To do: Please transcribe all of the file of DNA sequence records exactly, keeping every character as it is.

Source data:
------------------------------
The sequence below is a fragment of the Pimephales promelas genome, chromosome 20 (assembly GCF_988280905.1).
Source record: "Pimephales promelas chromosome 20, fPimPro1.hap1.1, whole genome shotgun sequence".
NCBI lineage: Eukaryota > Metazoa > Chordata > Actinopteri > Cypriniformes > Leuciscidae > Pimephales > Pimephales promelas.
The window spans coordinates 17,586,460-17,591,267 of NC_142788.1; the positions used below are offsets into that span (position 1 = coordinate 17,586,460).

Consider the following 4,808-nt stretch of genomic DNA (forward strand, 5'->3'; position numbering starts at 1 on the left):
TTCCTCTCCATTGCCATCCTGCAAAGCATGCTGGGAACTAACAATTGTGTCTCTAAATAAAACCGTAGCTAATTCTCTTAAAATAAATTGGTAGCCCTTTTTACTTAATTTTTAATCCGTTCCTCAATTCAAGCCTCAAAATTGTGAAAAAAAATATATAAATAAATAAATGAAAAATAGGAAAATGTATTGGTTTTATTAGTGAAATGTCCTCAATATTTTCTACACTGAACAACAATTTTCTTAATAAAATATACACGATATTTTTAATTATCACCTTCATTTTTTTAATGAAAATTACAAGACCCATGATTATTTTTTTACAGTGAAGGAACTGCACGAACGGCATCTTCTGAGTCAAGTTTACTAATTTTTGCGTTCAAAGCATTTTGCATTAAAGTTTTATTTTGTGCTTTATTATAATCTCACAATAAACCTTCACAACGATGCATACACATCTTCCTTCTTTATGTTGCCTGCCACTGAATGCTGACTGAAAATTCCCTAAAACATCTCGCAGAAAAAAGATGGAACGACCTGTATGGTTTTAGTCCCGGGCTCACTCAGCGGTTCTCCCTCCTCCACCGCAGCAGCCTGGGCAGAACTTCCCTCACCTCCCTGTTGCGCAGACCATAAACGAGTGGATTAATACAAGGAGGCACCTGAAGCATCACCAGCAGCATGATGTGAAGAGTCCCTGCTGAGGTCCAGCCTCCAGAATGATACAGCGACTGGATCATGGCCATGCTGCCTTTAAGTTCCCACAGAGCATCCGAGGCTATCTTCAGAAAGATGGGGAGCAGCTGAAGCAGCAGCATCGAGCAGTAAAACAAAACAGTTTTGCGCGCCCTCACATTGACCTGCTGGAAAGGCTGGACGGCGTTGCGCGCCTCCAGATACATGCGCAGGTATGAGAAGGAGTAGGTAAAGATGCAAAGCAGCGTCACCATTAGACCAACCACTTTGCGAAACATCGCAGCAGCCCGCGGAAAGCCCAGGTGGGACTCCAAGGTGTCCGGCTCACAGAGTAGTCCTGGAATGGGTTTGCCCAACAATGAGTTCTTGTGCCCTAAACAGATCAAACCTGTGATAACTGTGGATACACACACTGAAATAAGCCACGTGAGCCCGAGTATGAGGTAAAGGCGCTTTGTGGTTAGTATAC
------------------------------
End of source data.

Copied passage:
The sequence below is a fragment of the Pimephales promelas genome, chromosome 20 (assembly GCF_988280905.1).
Source record: "Pimephales promelas chromosome 20, fPimPro1.hap1.1, whole genome shotgun sequence".
NCBI lineage: Eukaryota > Metazoa > Chordata > Actinopteri > Cypriniformes > Leuciscidae > Pimephales > Pimephales promelas.
The window spans coordinates 17,586,460-17,591,267 of NC_142788.1; the positions used below are offsets into that span (position 1 = coordinate 17,586,460).

Consider the following 4,808-nt stretch of genomic DNA (forward strand, 5'->3'; position numbering starts at 1 on the left):
TTCCTCTCCATTGCCATCCTGCAAAGCATGCTGGGAACTAACAATTGTGTCTCTAAATAAAACCGTAGCTAATTCTCTTAAAATAAATTGGTAGCCCTTTTTACTTAATTTTTAATCCGTTCCTCAATTCAAGCCTCAAAATTGTGAAAAAAAATATATAAATAAATAAATGAAAAATAGGAAAATGTATTGGTTTTATTAGTGAAATGTCCTCAATATTTTCTACACTGAACAACAATTTTCTTAATAAAATATACACGATATTTTTAATTATCACCTTCATTTTTTTAATGAAAATTACAAGACCCATGATTATTTTTTTACAGTGAAGGAACTGCACGAACGGCATCTTCTGAGTCAAGTTTACTAATTTTTGCGTTCAAAGCATTTTGCATTAAAGTTTTATTTTGTGCTTTATTATAATCTCACAATAAACCTTCACAACGATGCATACACATCTTCCTTCTTTATGTTGCCTGCCACTGAATGCTGACTGAAAATTCCCTAAAACATCTCGCAGAAAAAAGATGGAACGACCTGTATGGTTTTAGTCCCGGGCTCACTCAGCGGTTCTCCCTCCTCCACCGCAGCAGCCTGGGCAGAACTTCCCTCACCTCCCTGTTGCGCAGACCATAAACGAGTGGATTAATACAAGGAGGCACCTGAAGCATCACCAGCAGCATGATGTGAAGAGTCCCTGCTGAGGTCCAGCCTCCAGAATGATACAGCGACTGGATCATGGCCATGCTGCCTTTAAGTTCCCACAGAGCATCCGAGGCTATCTTCAGAAAGATGGGGAGCAGCTGAAGCAGCAGCATCGAGCAGTAAAACAAAACAGTTTTGCGCGCCCTCACATTGACCTGCTGGAAAGGCTGGACGGCGTTGCGCGCCTCCAGATACATGCGCAGGTATGAGAAGGAGTAGGTAAAGATGCAAAGCAGCGTCACCATTAGACCAACCACTTTGCGAAACATCGCAGCAGCCCGCGGAAAGCCCAGGTGGGACTCCAAGGTGTCCGGCTCACAGAGTAGTCCTGGAATGGGTTTGCCCAACAATGAGTTCTTGTGCCCTAAACAGATCAAACCTGTGATAACTGTGGATACACACACTGAAATAAGCCACGTGAGCCCGAGTATGAGGTAAAGGCGCTTTGTGGTTAGTATAC